October 26, 2020

Distinct temporal difference error signals in dopamine axons in three regions of the striatum in a decision-making task

Different regions of the striatum regulate different types of behavior. However, how dopamine signals differ across striatal regions and how dopamine regulates different behaviors remain unclear. Here, we compared dopamine axon activity in the ventral, dorsomedial, and dorsolateral striatum, while mice performed in a perceptual and value-based decision task. Surprisingly, dopamine axon activity was similar across all three areas. At a glance, the activity multiplexed different variables such as stimulus-associated values, confidence and reward feedback at different phases of the task. Our modeling demonstrates, however, that these modulations can be inclusively explained by moment-by-moment changes in the expected reward, i.e. the temporal difference error. A major difference between these areas was the overall activity level of reward responses: reward responses in dorsolateral striatum (DLS) were positively shifted, lacking inhibitory responses to negative prediction error. Tenets of habit and skill can be explained by this positively biased dopamine signal in DLS.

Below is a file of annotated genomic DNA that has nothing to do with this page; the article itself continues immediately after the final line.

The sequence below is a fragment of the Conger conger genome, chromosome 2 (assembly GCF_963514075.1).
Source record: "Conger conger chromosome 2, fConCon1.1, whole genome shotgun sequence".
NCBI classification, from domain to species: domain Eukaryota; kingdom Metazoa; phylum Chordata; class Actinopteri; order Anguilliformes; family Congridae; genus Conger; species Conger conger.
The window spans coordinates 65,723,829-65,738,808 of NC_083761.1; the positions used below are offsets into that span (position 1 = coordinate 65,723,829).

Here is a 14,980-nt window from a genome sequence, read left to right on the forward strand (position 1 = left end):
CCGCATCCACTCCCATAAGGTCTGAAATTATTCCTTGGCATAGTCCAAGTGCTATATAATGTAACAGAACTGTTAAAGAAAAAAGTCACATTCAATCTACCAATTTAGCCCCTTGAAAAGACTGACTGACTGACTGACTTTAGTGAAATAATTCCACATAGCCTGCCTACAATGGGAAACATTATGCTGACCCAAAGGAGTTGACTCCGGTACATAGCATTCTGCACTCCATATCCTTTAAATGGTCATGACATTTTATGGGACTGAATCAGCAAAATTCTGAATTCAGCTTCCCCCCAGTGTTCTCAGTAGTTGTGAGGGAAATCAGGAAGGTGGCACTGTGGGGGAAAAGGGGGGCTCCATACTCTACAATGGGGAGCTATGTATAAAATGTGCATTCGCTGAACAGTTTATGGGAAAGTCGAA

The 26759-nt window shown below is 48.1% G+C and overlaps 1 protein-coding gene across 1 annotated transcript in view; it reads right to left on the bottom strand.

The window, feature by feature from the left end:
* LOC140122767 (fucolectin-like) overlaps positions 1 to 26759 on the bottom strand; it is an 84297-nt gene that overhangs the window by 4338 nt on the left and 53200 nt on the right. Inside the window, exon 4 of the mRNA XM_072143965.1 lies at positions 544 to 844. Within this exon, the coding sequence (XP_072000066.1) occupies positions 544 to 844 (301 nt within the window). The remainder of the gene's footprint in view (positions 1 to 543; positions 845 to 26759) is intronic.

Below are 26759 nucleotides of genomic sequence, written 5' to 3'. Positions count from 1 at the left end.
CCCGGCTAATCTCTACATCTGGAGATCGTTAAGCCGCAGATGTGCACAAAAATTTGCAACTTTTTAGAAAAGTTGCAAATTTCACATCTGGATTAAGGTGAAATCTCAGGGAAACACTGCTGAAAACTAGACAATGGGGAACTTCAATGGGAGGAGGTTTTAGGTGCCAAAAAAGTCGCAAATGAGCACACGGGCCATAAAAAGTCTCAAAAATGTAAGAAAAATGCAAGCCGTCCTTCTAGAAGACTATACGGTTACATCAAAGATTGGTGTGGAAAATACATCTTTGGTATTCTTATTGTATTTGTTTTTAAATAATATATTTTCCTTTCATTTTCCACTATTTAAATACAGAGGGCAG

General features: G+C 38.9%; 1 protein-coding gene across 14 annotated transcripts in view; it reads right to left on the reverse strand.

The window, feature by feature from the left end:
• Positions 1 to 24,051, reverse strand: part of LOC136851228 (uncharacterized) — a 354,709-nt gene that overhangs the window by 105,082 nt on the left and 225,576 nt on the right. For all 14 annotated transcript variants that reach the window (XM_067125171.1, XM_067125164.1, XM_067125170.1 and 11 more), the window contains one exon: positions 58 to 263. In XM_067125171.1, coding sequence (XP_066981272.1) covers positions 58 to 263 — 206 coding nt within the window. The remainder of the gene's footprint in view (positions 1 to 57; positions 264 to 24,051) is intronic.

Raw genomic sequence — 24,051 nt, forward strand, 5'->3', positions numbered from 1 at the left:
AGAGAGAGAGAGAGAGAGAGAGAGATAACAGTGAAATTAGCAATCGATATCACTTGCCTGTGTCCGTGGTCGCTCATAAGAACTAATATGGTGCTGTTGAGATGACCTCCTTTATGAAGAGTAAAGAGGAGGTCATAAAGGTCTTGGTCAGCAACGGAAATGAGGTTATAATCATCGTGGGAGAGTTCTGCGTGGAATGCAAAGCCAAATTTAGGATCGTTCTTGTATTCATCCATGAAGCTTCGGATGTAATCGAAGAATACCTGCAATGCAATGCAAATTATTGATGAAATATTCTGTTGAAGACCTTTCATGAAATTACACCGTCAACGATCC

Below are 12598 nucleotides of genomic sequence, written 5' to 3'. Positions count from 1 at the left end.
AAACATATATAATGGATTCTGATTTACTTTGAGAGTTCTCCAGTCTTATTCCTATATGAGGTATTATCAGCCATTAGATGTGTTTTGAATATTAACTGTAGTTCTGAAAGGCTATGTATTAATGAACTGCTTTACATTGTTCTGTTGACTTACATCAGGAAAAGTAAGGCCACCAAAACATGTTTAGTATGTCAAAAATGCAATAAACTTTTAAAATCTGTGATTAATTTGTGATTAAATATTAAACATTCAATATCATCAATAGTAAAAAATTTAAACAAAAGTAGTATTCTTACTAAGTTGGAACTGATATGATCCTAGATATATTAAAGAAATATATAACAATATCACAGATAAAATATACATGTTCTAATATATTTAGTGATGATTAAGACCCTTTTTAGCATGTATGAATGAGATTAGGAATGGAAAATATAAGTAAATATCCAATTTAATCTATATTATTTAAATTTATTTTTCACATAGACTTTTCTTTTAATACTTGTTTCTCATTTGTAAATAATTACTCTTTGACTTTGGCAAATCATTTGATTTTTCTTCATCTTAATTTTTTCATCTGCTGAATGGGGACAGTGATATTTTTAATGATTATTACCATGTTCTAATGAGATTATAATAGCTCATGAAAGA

bioRxiv Subject Collection: Neuroscience

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